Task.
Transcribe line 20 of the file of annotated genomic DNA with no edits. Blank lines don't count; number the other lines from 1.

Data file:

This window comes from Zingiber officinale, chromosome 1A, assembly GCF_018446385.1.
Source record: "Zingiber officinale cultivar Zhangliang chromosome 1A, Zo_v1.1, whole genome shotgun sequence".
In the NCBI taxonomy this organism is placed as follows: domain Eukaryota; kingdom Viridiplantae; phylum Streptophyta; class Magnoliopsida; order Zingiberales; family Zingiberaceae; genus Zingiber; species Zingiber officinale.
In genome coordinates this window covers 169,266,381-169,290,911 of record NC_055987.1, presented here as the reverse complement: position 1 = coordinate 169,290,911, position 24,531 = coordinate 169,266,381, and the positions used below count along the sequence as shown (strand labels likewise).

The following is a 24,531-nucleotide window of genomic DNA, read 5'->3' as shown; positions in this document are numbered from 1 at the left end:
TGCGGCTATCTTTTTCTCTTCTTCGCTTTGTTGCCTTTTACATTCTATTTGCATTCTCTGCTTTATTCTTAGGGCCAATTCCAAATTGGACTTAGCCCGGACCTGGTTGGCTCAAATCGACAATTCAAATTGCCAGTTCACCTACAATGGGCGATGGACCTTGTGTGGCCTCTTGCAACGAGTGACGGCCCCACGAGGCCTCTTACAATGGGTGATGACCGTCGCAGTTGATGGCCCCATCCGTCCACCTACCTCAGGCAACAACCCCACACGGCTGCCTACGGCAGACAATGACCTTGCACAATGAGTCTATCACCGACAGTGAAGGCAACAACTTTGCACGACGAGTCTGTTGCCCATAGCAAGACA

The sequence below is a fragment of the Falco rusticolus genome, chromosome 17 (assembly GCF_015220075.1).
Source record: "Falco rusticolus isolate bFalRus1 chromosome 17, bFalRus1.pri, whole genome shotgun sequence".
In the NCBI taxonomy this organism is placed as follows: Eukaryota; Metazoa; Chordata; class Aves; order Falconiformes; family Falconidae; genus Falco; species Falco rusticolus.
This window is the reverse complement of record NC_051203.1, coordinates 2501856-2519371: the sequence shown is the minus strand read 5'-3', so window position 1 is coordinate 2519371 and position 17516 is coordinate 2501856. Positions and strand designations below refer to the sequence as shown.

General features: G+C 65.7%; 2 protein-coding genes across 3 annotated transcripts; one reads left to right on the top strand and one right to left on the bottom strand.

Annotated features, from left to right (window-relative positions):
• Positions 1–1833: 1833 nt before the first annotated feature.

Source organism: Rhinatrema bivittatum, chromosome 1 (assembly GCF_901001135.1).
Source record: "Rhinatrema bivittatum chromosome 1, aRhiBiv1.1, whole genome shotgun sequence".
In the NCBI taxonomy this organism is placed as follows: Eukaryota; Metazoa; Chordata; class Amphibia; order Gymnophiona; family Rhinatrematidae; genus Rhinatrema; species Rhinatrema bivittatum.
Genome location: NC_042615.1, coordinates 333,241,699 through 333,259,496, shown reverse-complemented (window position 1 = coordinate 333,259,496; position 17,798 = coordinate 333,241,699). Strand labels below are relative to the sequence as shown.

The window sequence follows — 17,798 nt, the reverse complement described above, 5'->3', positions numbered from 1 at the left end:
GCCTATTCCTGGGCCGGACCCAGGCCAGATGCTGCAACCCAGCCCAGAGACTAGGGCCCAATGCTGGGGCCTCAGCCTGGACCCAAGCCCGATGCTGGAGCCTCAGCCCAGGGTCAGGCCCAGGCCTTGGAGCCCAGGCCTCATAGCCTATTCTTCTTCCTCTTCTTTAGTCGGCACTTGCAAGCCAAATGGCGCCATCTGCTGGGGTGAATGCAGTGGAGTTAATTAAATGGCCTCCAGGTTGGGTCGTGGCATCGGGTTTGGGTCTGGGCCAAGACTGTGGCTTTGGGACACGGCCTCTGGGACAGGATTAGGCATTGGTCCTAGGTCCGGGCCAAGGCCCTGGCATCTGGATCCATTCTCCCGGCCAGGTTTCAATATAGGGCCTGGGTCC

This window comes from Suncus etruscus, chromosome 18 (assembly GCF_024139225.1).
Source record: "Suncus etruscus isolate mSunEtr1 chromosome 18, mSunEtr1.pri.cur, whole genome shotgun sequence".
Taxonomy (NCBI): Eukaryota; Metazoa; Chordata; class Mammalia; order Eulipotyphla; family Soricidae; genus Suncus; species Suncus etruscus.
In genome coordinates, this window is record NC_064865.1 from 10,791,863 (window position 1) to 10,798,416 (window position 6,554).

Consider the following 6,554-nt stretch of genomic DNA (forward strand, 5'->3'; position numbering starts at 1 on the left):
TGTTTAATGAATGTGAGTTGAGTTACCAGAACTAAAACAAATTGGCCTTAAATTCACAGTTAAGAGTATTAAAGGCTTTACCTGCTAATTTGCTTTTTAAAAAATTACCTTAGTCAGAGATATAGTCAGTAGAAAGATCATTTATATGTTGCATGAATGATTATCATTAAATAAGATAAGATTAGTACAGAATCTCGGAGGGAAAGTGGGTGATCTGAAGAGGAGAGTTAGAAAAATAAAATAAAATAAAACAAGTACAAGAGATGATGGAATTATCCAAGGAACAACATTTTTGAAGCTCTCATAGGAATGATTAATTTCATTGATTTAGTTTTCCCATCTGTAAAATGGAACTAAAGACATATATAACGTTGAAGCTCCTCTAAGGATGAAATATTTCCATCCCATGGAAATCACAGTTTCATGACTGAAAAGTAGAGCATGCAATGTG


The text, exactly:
This window comes from Suncus etruscus, chromosome 18 (assembly GCF_024139225.1).